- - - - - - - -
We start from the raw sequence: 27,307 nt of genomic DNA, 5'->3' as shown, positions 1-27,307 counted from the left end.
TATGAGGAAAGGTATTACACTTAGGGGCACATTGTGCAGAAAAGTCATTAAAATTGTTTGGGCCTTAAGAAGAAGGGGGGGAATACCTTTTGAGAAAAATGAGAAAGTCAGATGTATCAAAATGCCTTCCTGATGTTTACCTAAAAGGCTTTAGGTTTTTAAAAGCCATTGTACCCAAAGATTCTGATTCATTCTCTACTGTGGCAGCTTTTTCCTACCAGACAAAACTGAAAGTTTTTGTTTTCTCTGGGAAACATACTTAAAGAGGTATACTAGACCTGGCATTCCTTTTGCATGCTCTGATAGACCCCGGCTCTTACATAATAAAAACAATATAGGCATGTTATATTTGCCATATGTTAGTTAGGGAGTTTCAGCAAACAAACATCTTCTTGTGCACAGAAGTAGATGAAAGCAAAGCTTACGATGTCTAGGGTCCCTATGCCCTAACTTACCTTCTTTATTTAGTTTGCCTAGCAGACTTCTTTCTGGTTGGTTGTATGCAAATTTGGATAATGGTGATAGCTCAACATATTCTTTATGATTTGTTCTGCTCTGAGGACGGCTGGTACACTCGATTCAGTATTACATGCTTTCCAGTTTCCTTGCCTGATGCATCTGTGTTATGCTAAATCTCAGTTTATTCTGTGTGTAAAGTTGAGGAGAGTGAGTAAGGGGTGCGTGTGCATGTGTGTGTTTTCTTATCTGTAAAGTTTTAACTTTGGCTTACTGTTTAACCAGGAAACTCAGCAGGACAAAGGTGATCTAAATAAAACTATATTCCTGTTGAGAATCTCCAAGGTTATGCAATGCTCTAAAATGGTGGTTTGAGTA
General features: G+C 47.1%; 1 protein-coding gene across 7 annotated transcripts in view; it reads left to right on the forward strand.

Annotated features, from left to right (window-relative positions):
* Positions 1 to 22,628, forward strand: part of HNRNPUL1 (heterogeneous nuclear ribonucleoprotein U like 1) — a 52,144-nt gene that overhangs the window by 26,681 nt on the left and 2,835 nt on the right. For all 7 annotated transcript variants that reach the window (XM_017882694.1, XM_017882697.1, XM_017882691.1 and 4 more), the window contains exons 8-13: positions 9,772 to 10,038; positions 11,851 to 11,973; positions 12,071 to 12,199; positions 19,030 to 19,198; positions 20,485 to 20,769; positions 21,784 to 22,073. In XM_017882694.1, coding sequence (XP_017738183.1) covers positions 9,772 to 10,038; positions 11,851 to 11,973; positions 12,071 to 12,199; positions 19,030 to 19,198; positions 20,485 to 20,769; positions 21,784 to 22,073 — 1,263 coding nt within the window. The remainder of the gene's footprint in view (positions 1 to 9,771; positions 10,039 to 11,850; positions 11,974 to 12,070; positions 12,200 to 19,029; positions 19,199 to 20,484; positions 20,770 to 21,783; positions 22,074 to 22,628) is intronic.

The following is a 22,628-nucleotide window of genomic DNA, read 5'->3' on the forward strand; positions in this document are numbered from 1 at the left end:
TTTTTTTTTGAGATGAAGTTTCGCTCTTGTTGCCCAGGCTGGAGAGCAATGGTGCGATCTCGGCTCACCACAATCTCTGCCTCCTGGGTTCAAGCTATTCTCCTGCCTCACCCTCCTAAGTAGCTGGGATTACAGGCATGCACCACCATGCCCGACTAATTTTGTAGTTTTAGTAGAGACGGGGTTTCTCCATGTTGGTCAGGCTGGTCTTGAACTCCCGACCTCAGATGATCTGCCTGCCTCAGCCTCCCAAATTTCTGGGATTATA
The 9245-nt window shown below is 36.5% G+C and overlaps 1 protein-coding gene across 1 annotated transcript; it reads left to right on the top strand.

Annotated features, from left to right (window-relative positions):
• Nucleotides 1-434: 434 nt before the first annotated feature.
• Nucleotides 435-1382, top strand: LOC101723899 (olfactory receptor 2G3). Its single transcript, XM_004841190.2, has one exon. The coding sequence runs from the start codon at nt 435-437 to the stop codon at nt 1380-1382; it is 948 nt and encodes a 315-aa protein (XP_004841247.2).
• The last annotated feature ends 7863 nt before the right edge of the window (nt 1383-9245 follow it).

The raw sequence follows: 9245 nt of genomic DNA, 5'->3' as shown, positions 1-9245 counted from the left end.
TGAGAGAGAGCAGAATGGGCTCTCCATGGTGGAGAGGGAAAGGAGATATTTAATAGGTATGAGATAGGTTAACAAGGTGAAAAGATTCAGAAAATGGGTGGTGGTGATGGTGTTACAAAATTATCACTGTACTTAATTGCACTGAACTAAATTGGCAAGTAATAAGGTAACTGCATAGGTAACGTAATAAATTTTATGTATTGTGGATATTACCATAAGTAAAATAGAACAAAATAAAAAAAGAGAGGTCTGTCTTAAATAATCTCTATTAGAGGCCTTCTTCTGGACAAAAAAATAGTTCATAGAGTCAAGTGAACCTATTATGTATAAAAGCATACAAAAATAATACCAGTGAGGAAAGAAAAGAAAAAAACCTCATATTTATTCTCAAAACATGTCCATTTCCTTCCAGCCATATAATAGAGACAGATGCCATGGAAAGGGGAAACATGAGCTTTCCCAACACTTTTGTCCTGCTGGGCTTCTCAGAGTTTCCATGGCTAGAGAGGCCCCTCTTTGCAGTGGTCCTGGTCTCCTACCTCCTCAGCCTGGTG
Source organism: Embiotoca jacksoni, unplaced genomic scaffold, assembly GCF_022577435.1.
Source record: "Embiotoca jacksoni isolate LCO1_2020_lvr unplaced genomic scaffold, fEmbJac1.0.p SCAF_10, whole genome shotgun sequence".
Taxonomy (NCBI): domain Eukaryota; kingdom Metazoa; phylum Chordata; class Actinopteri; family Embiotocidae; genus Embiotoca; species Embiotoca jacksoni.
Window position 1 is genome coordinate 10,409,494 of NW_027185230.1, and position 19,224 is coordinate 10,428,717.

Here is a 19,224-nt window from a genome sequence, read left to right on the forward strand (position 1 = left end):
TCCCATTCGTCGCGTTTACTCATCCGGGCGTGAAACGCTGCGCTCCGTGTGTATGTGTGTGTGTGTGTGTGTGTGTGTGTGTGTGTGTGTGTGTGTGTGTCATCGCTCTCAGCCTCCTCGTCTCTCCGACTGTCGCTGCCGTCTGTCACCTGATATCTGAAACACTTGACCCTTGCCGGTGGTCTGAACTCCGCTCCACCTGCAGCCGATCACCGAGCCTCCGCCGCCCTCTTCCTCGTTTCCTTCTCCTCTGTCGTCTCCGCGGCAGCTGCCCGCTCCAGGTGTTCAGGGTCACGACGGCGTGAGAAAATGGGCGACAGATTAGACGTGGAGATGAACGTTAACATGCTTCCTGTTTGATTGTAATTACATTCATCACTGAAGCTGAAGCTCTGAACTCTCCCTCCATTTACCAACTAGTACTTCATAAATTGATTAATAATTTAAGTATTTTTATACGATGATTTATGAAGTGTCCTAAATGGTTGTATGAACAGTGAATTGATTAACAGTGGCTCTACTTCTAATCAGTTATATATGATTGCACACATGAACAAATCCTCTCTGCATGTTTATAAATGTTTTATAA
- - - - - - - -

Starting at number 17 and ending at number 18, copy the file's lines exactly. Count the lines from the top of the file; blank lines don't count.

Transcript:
Taxonomy (NCBI): domain Eukaryota; kingdom Metazoa; phylum Chordata; class Actinopteri; family Embiotocidae; genus Embiotoca; species Embiotoca jacksoni.
Window position 1 is genome coordinate 10,409,494 of NW_027185230.1, and position 19,224 is coordinate 10,428,717.